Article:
We focus our research on the photophysical characterization with time-resolved spectroscopy of novel luminiescent materials and their application to laser resonators and fluorescent chemical sensors. We carry out our research activity at IMDEA Nanociencia in collaboration with several existing in-house expertise. Our research lines are:
Conjugated polymers for photonics: relation between structure and light amplification properties. We study the optical gain and stimulated emission properties of conjugated polymers with femtosecond transient absorption spectroscopy. We focus on chemical structures designed to promote optical gain upon reducing inter-chain interactions. Examples are conjugated polyrotaxanes with cyclodextrin rings surrounding the backbone, conjugated molecules with bulky side-chain substituents or polymers with self-threading side-chains.
Exciton dynamics in conjugated polymer blends. Host: guest conjugated polymer mixtures coupled by Förster resonance energy transfer are suitable candidates as optical gain medium in laser cavities. Promotion of polymer miscibility and hindrance of loss mechanisms like exciton-exciton annihilation or polaron absorption are crucial for outstanding light amplifying properties. We aim at promoting energy transfer and guest radiative decay rates upon structure and morphology optimization through control of different parameters, (e.g. molecular weights, side-chain substitution, solvents for film processing).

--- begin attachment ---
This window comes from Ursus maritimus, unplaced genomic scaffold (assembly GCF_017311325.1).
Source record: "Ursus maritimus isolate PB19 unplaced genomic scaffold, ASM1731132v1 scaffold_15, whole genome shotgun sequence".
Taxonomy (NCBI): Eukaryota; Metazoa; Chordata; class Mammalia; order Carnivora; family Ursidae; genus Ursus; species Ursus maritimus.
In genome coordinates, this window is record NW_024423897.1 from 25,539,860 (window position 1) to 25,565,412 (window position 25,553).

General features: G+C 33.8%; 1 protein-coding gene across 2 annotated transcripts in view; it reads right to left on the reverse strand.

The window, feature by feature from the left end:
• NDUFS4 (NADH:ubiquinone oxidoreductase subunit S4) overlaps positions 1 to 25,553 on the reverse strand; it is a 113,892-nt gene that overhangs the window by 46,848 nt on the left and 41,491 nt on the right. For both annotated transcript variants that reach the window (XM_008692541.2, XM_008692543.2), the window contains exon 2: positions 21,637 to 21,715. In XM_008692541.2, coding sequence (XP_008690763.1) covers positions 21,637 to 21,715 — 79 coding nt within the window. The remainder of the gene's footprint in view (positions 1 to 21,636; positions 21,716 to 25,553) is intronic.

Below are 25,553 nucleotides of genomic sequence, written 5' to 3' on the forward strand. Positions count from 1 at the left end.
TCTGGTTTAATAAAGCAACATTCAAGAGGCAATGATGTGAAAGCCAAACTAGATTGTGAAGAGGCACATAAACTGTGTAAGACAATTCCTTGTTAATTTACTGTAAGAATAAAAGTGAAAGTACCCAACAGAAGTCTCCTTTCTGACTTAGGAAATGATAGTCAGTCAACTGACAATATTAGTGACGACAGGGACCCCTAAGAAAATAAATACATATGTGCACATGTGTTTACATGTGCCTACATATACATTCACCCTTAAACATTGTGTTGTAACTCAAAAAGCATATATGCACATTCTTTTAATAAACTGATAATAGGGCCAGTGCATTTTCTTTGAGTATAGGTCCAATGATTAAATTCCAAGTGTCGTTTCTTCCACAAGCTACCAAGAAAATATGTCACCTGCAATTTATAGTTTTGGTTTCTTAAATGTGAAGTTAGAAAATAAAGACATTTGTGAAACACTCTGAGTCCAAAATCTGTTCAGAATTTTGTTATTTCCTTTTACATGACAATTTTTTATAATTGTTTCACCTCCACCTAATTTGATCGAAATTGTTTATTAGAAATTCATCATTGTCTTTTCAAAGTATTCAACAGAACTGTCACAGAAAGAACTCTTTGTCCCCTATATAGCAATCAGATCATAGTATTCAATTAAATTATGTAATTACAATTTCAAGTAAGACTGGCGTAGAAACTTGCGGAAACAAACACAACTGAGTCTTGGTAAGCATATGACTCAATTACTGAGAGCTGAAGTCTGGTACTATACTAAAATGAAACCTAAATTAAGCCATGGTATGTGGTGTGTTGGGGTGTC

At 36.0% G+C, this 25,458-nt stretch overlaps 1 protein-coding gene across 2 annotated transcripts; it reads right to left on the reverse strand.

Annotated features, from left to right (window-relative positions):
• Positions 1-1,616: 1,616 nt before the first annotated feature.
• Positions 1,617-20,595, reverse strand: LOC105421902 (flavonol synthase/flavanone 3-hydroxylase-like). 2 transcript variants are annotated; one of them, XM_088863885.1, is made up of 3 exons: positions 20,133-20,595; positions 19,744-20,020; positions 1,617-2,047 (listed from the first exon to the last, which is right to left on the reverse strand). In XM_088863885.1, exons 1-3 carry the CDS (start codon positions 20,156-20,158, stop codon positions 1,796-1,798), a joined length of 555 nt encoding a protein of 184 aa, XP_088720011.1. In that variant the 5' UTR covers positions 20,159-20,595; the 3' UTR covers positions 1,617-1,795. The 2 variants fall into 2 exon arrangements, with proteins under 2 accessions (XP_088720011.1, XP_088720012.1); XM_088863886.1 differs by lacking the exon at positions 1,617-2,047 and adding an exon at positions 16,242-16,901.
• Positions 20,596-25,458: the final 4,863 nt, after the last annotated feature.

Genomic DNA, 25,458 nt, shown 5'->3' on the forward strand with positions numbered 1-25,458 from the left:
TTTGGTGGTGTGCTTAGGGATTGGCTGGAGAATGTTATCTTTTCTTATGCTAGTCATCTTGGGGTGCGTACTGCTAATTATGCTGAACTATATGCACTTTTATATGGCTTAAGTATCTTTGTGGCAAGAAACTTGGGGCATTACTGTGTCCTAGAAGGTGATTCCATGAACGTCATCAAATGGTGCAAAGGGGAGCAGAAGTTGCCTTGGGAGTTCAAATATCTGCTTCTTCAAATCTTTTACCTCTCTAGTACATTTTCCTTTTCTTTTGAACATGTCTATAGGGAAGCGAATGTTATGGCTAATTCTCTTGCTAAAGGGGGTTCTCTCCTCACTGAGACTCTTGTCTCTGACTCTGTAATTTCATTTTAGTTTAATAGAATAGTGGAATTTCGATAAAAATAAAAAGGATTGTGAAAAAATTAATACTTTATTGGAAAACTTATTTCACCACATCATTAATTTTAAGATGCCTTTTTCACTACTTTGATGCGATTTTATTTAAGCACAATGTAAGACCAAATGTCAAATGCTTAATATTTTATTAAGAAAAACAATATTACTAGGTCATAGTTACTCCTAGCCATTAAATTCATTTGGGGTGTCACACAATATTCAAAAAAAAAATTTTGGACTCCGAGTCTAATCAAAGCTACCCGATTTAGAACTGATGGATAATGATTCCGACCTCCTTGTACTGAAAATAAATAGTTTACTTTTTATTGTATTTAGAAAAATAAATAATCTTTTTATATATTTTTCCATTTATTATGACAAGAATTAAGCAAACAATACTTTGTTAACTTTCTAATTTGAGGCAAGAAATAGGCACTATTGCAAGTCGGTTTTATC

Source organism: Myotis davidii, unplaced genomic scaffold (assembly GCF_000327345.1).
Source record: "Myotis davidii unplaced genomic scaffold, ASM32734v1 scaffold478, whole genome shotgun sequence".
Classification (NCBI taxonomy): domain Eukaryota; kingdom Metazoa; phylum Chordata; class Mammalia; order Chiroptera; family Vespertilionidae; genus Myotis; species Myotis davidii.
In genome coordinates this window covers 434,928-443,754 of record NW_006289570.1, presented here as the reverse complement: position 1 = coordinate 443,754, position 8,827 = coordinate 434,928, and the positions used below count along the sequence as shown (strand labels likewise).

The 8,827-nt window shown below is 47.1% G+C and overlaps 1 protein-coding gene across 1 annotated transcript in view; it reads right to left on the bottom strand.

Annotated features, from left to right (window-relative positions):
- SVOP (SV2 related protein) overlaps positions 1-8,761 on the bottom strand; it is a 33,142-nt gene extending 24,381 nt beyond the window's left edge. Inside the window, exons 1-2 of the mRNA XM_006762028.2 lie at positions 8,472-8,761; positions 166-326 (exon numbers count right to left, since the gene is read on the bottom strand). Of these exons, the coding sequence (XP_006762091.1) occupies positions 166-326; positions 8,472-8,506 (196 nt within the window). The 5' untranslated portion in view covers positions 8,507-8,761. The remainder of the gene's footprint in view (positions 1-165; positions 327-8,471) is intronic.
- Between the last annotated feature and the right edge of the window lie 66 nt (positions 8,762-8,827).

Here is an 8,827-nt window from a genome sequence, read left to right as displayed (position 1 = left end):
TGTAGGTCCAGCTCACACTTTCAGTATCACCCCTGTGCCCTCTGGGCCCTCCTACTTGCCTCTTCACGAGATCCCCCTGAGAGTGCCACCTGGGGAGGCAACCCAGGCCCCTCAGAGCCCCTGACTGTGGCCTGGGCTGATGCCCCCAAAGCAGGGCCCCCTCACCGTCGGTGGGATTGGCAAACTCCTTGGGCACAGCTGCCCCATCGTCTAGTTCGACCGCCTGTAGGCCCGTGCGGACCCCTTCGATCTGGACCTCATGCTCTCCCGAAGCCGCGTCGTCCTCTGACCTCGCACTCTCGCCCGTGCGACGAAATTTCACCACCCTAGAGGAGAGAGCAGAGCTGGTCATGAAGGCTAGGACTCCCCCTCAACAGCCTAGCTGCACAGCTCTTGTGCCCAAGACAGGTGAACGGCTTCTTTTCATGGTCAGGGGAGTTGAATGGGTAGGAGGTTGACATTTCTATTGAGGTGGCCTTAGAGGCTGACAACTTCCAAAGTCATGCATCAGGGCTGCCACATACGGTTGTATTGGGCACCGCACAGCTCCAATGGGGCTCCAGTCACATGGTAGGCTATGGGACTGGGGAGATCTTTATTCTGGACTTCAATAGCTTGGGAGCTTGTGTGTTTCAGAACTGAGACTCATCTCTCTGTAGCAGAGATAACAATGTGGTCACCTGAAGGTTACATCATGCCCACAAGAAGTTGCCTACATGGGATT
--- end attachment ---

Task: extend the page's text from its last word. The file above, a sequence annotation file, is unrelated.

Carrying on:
Fabrication and characterization of polymer waveguides and laser resonators by soft nanoimprint lithography. We use soft nanoimprint lithography to transfer periodic patterns onto flexible substrates subsequently coated with conjugated polymer. Upon choosing the appropriate pitch for the periodic pattern we can achieve confinement of the emission in the conjugated polymer film and amplification of the optical cavity modes. This research line is carried out in collaboration with the group of Nanostructured Functional Surfaces at IMDEA Nanociencia.
Fluorescent chemosensors. We investigate the use of fluorescence, amplified spontaneous emission and laser action in cavity resonators as transduction signal for sensing analytes with high sensitivity in the gas or liquid phase. For this purpose we exploit the luminescent properties of electron-rich conjugated polymers and organic dyes and their tendency to undergo fluorescence quenching in the presence of analytes with large electron affinity.